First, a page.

Danger signals for the economy

Print edition : July 20, 2002

The current pattern in the Indian economy, of large inflows of relatively 'hot' money, accompanied by domestic economic recession or stagnation, could well be a prelude to a balance of payments and currency crisis as witnessed in some other countries during the past decade.

THE new Finance Minister, Jaswant Singh, has already declared his intention to try and increase purchasing power, especially of the domestic middle classes. Clearly, this particular Cabinet switch of portfolios has been designed to restore the government's popularity, and therefore its electoral fortunes, before the next general elections. The aim, presumably, is to undo the damage to the Bharatiya Janata Party's middle-class constituency, which was caused by the last Budget presented by Yashwant Sinha.

But if this is going to be Jaswant Singh's sole, or even major, preoccupation in the immediate term, then it may prove to be counter-productive. In fact, there are far more serious danger signals looming, which suggest future trouble for the macroeconomy, and the Finance Minister will need to address these on an urgent basis if a future financial crisis is not to unravel all the attempts at economic recovery through generating more middle-class purchasing power.

Consider the following features of the Indian economy at the middle of 2002. The economy is widely acknowledged to be still in recession, and though optimists have detected a turning point in recent months, there is little evidence to support this so far. The recovery in agricultural production was from the collapse of the previous year, and has been accompanied by further increases in the excess level of foodgrain stocks held by the public sector.

Industrial production decelerated further in fiscal 2001-02. The aggregate manufacturing index went up by only 2.7 per cent, and capital goods production actually declined by 4 per cent. Only consumer durables bucked the trend; in all other industrial sectors, including infrastructure, the growth rate was well below 4 per cent. Investment has probably continued to stagnate, if not decline. One important indicator of this, the assistance sanctioned and disbursed by all the all-India financial institutions taken together, actually declined even in nominal terms by 23 per cent over 2001-02, to less than Rs.56,000 crores.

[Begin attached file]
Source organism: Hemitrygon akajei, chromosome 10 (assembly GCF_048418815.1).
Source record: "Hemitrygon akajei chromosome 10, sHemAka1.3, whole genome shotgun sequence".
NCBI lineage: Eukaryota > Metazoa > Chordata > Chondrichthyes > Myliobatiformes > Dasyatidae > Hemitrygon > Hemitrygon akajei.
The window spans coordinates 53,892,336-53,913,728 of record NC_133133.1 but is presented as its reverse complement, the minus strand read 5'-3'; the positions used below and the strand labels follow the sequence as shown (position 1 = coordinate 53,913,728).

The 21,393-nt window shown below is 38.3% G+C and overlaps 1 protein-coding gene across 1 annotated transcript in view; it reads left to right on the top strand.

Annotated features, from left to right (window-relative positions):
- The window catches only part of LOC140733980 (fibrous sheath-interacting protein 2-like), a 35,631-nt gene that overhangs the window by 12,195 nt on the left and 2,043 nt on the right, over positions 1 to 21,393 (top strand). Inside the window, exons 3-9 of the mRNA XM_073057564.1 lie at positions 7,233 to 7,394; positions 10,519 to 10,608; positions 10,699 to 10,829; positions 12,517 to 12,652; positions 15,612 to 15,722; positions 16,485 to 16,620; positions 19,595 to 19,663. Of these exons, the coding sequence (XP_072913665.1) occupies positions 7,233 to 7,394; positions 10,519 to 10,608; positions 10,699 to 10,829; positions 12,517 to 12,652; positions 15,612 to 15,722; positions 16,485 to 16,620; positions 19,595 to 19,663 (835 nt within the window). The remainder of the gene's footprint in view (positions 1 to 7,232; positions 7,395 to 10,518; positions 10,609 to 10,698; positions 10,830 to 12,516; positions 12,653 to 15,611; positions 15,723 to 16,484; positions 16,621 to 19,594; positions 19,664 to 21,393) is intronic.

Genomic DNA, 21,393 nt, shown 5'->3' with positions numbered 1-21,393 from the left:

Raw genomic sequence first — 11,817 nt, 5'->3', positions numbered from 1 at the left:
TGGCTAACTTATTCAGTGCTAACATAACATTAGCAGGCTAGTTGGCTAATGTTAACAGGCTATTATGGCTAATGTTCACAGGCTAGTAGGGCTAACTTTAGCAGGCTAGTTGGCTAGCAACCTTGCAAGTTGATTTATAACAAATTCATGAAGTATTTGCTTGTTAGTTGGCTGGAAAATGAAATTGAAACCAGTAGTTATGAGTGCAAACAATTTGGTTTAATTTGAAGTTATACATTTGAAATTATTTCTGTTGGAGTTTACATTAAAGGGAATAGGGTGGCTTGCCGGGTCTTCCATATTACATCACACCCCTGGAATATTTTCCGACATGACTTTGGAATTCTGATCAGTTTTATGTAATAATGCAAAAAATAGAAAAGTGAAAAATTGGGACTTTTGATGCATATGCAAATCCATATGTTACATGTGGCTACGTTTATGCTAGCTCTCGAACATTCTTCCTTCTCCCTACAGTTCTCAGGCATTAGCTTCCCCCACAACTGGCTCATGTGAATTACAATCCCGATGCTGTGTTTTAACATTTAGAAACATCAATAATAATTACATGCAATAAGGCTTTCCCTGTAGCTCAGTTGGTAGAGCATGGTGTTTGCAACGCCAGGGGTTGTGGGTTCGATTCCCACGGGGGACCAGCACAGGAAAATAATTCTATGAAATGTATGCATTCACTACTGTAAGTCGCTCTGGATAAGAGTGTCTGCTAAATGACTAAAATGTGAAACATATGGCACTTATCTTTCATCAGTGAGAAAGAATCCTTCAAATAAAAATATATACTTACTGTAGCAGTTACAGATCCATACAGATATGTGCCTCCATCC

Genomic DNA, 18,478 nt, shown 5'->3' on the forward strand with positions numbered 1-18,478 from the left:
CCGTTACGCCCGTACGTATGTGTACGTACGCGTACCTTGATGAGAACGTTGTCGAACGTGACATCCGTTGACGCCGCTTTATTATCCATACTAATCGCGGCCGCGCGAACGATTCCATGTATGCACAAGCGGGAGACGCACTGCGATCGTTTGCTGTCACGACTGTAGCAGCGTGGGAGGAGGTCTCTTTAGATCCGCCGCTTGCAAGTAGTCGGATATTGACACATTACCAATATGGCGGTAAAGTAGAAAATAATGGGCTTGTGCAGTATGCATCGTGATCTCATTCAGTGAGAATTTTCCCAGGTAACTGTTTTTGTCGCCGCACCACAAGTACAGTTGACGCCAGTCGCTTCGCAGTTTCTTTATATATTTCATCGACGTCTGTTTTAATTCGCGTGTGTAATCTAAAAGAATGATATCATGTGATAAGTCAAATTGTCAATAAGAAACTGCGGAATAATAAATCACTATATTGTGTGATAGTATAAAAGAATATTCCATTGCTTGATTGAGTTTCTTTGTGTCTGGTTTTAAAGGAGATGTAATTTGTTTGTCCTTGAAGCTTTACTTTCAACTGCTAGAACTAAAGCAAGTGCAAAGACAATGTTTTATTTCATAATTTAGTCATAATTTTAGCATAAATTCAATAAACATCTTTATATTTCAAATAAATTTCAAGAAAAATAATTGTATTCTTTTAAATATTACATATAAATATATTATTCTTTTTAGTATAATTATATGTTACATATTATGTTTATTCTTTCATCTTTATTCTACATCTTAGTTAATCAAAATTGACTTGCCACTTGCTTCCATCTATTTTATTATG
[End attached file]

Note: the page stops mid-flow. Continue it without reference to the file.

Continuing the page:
Nevertheless, the balance of payments indicators are, if anything, booming. One extraordinary feature of the past fiscal year has been the dramatic and unprecedented increase in the external reserve position of the Reserve Bank of India (RBI), by more than $12 billion just over a period of 12 months. By the end of May, external reserves stood at more than $56 billions.

What is behind this tremendous spurt in reserves? What is clear is that it is not any development on the trade front that has contributed to this. Exports over 2001-02 were stagnant, growing at a negligible 0.1 per cent over the previous year (which was substantially below even the down-scaled target of 4 per cent set by the Commerce Ministry). Meanwhile, imports actually increased slightly, by 1.1 per cent, leading to a slight increase in the trade deficit. It is true, of course, that the current account has still been kept in check, essentially because of invisible payment inflows in the form of large-scale remittances from Indian workers abroad.

The real factor behind the increase in reserves has been the large increase in various short-term and debt-creating flows, as well as a dubious category in the balance of payments data called "errors and omissions", which essentially represents extra-legal capital flows. Foreign direct investment inflows (which include mergers and acquisitions as well as Greenfield investment) amounted to just above $3 billion. But more short-term portfolio inflows by foreign institutional investors along with purchase of shares by non-residents amounted to nearly $3 billion as well.

Also, there has been a substantial increase in the inflows of what are classified as "banking capital", to the tune of $4.6 billion. These are debt-creating flows; indeed, most of this amount was in the form of NRI deposits, probably in the Indian Millennium Bonds and similar deposits. Since these deposits bear higher interest than available on domestic deposits or even many international bank deposits, they are really also part of the total external debt.

So what exactly is going on? It appears that the Indian economy is now attracting capital inflows which are not being utilised productively for investment, but are simply going into piling up the external reserves held by the central bank. Of course this represents significant fiscal loss, since the interest being paid on the various forms of debt instruments which are part of the inflow is very much higher than the interest available on the deposits of foreign exchange reserves.